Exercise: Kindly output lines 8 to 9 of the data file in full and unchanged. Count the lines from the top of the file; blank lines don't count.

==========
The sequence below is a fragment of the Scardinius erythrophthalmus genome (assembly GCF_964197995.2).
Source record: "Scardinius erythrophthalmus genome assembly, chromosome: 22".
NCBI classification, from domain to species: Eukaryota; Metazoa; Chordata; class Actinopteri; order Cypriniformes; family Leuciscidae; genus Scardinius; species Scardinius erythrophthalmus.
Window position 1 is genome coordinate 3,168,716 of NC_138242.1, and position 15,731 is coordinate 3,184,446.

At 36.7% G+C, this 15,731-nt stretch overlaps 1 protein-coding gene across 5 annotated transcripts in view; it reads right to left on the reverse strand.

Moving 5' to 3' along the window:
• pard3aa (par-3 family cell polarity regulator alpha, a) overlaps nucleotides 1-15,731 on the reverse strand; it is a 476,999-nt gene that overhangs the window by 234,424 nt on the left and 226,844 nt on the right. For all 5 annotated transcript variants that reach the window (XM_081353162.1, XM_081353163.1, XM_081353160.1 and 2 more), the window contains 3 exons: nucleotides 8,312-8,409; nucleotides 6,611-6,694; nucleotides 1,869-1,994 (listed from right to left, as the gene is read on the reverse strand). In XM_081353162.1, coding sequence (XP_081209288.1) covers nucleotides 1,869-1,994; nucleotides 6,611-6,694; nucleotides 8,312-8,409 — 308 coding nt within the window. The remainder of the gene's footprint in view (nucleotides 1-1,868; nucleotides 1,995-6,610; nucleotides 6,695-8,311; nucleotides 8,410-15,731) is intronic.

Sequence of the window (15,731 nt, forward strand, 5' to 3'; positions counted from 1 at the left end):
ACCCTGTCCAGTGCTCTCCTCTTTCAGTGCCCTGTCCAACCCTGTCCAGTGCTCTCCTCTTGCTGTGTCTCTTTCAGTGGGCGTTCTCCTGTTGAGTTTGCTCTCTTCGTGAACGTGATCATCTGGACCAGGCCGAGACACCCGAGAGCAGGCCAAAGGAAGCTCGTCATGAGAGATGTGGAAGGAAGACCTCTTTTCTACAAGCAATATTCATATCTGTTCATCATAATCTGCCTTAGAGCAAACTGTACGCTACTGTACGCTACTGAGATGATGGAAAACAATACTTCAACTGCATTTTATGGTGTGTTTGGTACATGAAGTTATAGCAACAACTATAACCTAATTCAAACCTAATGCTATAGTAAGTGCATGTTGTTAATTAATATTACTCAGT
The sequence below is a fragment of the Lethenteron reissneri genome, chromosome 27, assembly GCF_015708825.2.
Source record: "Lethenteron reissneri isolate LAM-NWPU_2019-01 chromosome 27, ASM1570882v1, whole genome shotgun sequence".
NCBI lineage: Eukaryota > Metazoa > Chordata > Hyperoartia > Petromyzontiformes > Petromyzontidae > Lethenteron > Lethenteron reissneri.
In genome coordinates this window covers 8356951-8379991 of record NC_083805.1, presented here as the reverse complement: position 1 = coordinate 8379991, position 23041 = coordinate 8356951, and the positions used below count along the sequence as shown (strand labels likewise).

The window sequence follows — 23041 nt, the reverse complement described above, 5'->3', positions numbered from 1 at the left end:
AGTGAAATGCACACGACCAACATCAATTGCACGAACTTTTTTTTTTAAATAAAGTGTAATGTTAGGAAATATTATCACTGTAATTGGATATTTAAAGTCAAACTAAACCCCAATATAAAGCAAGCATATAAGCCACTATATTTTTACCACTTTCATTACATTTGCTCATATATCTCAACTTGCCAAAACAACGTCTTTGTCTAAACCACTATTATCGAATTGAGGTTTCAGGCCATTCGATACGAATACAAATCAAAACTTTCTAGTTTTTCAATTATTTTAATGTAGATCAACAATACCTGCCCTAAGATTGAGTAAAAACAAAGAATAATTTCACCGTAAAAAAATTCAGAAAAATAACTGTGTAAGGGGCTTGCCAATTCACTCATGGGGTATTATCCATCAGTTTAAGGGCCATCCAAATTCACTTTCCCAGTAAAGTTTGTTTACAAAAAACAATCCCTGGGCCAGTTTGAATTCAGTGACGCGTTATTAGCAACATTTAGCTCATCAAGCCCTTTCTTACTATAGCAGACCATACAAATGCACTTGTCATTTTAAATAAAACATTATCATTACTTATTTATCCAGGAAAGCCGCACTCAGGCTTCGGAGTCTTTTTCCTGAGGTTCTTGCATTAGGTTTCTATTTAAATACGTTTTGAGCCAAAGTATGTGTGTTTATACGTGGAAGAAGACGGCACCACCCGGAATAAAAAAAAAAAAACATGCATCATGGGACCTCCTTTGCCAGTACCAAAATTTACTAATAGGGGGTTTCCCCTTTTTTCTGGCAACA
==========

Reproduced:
Sequence of the window (15,731 nt, forward strand, 5' to 3'; positions counted from 1 at the left end):
ACCCTGTCCAGTGCTCTCCTCTTTCAGTGCCCTGTCCAACCCTGTCCAGTGCTCTCCTCTTGCTGTGTCTCTTTCAGTGGGCGTTCTCCTGTTGAGTTTGCTCTCTTCGTGAACGTGATCATCTGGACCAGGCCGAGACACCCGAGAGCAGGCCAAAGGAAGCTCGTCATGAGAGATGTGGAAGGAAGACCTCTTTTCTACAAGCAATATTCATATCTGTTCATCATAATCTGCCTTAGAGCAAACTGTACGCTACTGTACGCTACTGAGATGATGGAAAACAATACTTCAACTGCATTTTATGGTGTGTTTGGTACATGAAGTTATAGCAACAACTATAACCTAATTCAAACCTAATGCTATAGTAAGTGCATGTTGTTAATTAATATTACTCAGT